In the large lecture hall at ExWi, the members of government survey functional prototypes of the mass spectrometer ROSINA-RTOF and the space camera CaSSIS. Both units were developed and built at the University of Bern. ROSINA is aboard the Rosetta spacecraft, currently orbiting the comet 67P / Churyumov-Gerasimenko, while CaSSIS is part of the ExoMars spacecraft, which is headed towards Mars.

For amusement, Physicist Kathrin Altwegg, Head of the ROSINA team, presents a model comet: It consists of dry ice, dirt – and soy sauce. “For taste?” asks Interior Minister, Alain Berset jokingly. “No, to simulate the organic components of the comet,” answers Altwegg. Justice Minister, Simonetta Sommaruga wants to know if Altwegg thinks there could also theoretically be life on Chury based on the organic molecules recently found by researchers. The Space Research Specialist categorically denies this. It is much too cold on the comet and there is literally not enough energy for life to develop.

“I am proud of the University of Bern”

Farewell gift: For the members of the Swiss Federal Council the polytechnician apprentices of the Physics Institute manufactured exclusive models of the space telescope CHEOPS. © University of Bern / Adrian Moser

Farewell gift: For the members of the Swiss Federal Council the polytechnician apprentices of the Physics Institute manufactured exclusive models of the space telescope CHEOPS. © University of Bern / Adrian Moser

There are many fundamental questions revolving around the existence of extraterrestrial life. Kathrin Altwegg acknowledges that it is indeed likely that this exists. It is still difficult to track it; not least because no one can say exactly what life really is. For this reason, space researchers, theologians and philosophers are currently debating the nature of life at CSH – Altwegg admits that she is particularly fascinated by the philosophical approach: “For philosophers, life is primarily a concept. If life did not exist, no one could discuss it.”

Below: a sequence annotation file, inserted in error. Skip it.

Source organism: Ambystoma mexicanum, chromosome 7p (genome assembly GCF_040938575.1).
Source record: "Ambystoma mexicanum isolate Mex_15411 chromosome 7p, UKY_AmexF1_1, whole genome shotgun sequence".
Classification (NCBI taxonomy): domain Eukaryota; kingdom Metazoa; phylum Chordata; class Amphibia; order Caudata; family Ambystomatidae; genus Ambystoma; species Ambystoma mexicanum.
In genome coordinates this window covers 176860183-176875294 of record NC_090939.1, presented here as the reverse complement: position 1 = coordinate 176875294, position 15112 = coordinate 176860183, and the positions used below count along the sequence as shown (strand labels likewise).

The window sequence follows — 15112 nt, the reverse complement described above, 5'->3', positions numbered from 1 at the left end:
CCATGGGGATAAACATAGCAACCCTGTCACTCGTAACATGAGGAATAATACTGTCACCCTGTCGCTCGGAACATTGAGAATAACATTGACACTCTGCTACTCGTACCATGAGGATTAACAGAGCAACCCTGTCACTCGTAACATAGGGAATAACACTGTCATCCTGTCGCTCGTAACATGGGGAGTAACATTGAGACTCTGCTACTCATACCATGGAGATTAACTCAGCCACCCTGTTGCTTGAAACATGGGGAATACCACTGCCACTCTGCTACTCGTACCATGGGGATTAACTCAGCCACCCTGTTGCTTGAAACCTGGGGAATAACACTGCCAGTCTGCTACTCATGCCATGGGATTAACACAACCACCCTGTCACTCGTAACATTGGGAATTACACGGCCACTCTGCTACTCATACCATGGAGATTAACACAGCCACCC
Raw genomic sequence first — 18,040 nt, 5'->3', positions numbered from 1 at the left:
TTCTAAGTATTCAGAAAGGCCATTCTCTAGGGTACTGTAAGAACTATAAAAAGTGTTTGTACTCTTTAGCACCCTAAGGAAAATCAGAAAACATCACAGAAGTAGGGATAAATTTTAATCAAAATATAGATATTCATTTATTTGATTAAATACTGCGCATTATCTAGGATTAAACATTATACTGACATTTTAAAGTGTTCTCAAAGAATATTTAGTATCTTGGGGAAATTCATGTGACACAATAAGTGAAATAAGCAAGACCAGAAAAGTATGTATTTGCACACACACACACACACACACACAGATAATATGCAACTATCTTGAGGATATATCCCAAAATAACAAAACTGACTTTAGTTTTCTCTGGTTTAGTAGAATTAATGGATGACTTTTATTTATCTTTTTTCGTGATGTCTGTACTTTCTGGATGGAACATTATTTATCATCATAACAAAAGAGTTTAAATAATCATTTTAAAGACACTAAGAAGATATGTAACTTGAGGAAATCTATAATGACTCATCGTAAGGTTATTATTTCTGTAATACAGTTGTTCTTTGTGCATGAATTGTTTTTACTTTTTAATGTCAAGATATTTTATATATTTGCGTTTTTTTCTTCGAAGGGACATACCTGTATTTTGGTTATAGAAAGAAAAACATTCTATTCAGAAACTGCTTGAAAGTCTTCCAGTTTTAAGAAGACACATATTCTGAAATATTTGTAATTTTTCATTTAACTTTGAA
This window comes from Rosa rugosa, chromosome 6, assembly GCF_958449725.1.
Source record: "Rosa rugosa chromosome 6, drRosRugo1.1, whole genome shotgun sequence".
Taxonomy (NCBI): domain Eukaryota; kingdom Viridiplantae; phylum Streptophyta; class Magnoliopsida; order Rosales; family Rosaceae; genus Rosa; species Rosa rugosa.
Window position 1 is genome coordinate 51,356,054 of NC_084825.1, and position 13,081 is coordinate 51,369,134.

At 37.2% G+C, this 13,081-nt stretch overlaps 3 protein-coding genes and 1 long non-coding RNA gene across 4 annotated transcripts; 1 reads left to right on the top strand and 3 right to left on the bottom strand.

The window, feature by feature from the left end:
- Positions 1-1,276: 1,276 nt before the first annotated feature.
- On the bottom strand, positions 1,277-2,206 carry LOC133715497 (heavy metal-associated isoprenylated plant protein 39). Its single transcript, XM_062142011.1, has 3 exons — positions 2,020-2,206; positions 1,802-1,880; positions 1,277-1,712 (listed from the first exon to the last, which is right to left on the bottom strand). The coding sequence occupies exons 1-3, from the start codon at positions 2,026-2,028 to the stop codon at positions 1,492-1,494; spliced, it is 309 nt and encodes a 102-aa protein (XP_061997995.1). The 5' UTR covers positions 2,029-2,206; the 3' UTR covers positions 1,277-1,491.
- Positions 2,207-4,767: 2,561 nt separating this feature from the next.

At exactly 9 o’clock the entertaining seminar has concluded. Before the Federal Councilors, Chancellor and vice Chancellors continue their school trip, the polytechnician apprentices hand them on models of the space telescope CHEOPS as a farewell gift. They manufactured the detailed scale 1:20 models themselves. President Johann Schneider-Ammann thanked the employees of the university for their hospitality and the exciting insights into their work. He concludes, “I am proud of the achievements of the University of Bern!”

Traditional yearly excursion

The day after the last official meeting of the Swiss Federal Government, the Federal Councilors set out on their traditional two-day annual trip. The annual excursion has been carried out every year since 1957.  Since 1961, the annual trip takes place in the home canton of the acting Federal President – for the year 2016, this is the Economics Minister, Johann Schneider-Ammann from Langenthal in Canton Bern.

 

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1 comment

  1. […] The Federal Council’s visit of the NCCR PlanetS and CSH at the University of Bern (see also “Swiss Federal Council on School Trip to the University of Bern“). The inauguration of the new building at the Geneva Observatory (see also “Open house […]